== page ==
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Clin Cardiol. 2017 Oct;40(10):899-906. doi: 10.1002/clc.22744. Epub 2017 Jun 12.

Cardiovascular adverse events in the drug-development program of bupropion for smoking cessation: A systematic retrospective adjudication effort.

Author information

1
Stanford Center for Clinical Research, Department of Medicine, Stanford University School of Medicine, Stanford, California.
2
Duke Clinical Research Institute, Duke University School of Medicine, Durham, North Carolina.
3
GlaxoSmithKline, Research Triangle Park, North Carolina.
4
PAREXEL International on behalf of GlaxoSmithKline, Durham, North Carolina.
5
Department of Internal Medicine-Cardiology, University of Texas Southwestern Medical Center, Dallas.
6
Department of Medicine, Johns Hopkins Hospital, Baltimore, Maryland.

Abstract

BACKGROUND:

In 2011, the US Food and Drug Administration requested that GlaxoSmithKline perform retrospective adjudication of cardiovascular (CV) events reported in the bupropion drug-development trials for smoking cessation.

HYPOTHESIS:

Retrospective adjudication of clinical trial data will not increase the identification of adverse events.

METHODS:

We performed a comprehensive retrospective analysis of adverse events in 19 previously completed controlled US clinical trials of bupropion marketed for the treatment of smoking cessation, yielding 9479 subjects (5290 bupropion, 2927 placebo, 1018 active control [ACT], and 244 treated concurrently with bupropion and ACT). All adverse events were sent to the Duke Clinical Research Institute for adjudication by Clinical Events Classification (CEC) physician reviewers. The primary endpoint was a composite of major adverse CV events: CV death, nonfatal myocardial infarction (MI), and nonfatal stroke.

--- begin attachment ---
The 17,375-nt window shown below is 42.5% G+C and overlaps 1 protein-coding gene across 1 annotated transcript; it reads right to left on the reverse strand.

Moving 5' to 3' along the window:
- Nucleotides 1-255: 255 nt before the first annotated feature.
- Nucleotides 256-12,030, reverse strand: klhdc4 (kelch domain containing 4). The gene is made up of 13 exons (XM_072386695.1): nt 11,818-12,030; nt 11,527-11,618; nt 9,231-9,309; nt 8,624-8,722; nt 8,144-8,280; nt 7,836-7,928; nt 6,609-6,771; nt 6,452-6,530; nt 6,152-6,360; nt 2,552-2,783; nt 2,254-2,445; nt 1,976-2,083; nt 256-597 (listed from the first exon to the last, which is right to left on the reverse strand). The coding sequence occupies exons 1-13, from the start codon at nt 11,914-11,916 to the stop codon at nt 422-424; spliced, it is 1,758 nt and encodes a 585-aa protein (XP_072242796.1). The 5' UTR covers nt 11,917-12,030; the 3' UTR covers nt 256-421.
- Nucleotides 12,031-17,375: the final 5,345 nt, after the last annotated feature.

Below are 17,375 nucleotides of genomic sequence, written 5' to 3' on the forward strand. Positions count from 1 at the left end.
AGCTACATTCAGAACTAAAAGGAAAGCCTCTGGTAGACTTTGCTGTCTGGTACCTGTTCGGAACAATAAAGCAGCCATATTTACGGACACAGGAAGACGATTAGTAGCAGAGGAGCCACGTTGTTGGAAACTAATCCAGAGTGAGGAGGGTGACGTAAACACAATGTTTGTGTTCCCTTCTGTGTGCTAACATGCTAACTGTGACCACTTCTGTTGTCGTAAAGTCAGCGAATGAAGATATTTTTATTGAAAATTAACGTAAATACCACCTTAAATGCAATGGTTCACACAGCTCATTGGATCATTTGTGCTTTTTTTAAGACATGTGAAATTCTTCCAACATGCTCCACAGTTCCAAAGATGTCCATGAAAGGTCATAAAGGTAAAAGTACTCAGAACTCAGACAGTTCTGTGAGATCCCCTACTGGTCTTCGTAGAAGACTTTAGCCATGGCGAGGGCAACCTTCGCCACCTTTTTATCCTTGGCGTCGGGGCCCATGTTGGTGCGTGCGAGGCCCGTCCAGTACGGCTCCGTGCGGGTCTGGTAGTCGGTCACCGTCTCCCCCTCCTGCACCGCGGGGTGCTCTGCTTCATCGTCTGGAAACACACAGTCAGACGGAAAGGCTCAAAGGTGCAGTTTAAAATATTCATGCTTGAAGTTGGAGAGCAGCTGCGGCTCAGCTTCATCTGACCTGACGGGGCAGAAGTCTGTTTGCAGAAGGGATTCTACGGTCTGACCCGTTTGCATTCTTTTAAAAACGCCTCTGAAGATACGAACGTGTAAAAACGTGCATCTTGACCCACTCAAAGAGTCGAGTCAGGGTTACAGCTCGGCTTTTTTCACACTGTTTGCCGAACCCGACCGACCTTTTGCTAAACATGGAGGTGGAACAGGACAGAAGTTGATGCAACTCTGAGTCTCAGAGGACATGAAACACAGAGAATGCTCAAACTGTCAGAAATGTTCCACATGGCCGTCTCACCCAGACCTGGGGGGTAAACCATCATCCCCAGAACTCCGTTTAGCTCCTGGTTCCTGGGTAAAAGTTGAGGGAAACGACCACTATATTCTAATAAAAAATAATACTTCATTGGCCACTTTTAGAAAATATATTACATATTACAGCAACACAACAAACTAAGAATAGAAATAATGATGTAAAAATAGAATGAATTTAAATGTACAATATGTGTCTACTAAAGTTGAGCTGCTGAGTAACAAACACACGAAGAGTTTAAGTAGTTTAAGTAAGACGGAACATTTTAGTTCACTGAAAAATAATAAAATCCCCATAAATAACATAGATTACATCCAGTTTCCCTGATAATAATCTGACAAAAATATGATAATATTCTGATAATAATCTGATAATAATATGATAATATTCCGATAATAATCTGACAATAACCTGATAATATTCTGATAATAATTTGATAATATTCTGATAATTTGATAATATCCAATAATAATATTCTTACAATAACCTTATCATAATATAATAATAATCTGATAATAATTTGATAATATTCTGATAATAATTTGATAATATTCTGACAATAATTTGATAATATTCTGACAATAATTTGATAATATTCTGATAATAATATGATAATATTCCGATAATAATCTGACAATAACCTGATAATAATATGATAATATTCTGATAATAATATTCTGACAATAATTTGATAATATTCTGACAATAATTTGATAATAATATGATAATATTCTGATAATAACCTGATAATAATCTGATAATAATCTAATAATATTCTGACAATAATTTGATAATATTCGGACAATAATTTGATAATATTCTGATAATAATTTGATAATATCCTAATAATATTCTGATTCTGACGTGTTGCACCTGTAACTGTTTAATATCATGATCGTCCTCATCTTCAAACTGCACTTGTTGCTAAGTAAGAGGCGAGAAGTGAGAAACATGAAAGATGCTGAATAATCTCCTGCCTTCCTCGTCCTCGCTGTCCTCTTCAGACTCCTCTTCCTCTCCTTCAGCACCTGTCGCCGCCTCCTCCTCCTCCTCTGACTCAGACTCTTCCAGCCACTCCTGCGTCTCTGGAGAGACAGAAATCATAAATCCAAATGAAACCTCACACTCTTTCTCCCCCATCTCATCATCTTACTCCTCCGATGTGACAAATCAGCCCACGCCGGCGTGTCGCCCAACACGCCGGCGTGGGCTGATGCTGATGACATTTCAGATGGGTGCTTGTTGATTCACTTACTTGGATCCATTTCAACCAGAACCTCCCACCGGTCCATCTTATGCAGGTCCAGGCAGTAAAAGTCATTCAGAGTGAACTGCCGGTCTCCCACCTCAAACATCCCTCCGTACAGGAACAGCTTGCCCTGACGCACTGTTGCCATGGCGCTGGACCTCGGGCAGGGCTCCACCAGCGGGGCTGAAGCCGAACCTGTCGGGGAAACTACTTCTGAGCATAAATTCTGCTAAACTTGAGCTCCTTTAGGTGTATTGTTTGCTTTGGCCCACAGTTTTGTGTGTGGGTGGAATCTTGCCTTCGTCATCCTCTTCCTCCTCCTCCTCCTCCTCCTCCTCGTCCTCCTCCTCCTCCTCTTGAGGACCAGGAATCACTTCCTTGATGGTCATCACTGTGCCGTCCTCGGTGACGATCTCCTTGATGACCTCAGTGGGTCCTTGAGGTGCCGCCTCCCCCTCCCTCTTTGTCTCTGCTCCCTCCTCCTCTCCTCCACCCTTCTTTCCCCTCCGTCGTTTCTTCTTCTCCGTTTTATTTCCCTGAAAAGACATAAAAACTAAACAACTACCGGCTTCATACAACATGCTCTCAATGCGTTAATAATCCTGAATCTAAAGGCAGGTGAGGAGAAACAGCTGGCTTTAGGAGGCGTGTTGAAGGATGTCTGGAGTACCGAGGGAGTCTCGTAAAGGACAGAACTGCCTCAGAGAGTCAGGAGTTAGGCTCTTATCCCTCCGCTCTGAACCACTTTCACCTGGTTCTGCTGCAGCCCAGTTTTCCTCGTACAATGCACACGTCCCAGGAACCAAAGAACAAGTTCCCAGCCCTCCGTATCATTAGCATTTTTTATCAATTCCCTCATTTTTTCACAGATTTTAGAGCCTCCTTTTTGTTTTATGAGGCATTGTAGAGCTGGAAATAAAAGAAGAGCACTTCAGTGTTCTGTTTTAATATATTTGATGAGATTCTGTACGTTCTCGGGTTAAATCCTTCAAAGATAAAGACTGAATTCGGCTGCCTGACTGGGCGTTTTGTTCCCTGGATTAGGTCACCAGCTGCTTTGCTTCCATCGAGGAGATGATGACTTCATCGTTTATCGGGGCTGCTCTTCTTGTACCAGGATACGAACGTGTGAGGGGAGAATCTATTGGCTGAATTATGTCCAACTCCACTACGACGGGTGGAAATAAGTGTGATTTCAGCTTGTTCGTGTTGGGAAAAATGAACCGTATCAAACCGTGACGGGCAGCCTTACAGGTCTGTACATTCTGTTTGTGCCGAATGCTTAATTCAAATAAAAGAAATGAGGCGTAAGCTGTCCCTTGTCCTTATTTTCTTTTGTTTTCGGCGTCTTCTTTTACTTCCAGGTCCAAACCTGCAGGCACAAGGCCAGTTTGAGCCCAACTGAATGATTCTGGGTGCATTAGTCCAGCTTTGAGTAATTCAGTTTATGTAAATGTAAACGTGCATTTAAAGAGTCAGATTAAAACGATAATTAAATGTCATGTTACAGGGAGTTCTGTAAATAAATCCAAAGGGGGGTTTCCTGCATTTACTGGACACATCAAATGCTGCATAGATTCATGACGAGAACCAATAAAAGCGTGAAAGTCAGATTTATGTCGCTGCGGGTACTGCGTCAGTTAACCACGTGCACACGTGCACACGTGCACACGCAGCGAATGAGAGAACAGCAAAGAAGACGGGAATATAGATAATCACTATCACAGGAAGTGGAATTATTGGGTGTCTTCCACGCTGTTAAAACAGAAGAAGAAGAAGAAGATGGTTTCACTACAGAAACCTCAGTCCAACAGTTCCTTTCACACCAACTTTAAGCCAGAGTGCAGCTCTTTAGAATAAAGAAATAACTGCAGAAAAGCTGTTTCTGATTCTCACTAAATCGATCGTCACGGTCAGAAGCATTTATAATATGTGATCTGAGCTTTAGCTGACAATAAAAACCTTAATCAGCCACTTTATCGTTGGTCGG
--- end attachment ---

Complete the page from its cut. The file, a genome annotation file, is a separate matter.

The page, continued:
RESULTS:

Overall, 416 nonfatal CV events in 366 subjects, and 22 deaths, were identified and processed for adjudication. Of these, 7 nonfatal MIs (4 bupropion, 3 placebo, 0 ACT), 5 nonfatal strokes (1 bupropion, 3 placebo, 1 ACT), and 9 CV deaths (4 bupropion, 4 placebo, 1 ACT) were confirmed by the CEC Committee. The primary endpoint occurred in 3/4297 (0.07%) subjects in the bupropion group and in 4/2927 (0.14%) subjects in the placebo group (log-rank P value: 0.613).

CONCLUSIONS:

CV events in bupropion clinical trials for smoking cessation were uncommon, with no observed increase among subjects assigned to bupropion vs placebo. However, this effort was limited by a paucity of quality data.

KEYWORDS:

Adjudication; Adverse Cardiovascular Events; Bupropion; Smoking Cessation; Systematic Review

PMID:
28605035
DOI:
10.1002/clc.22744
[Indexed for MEDLINE]
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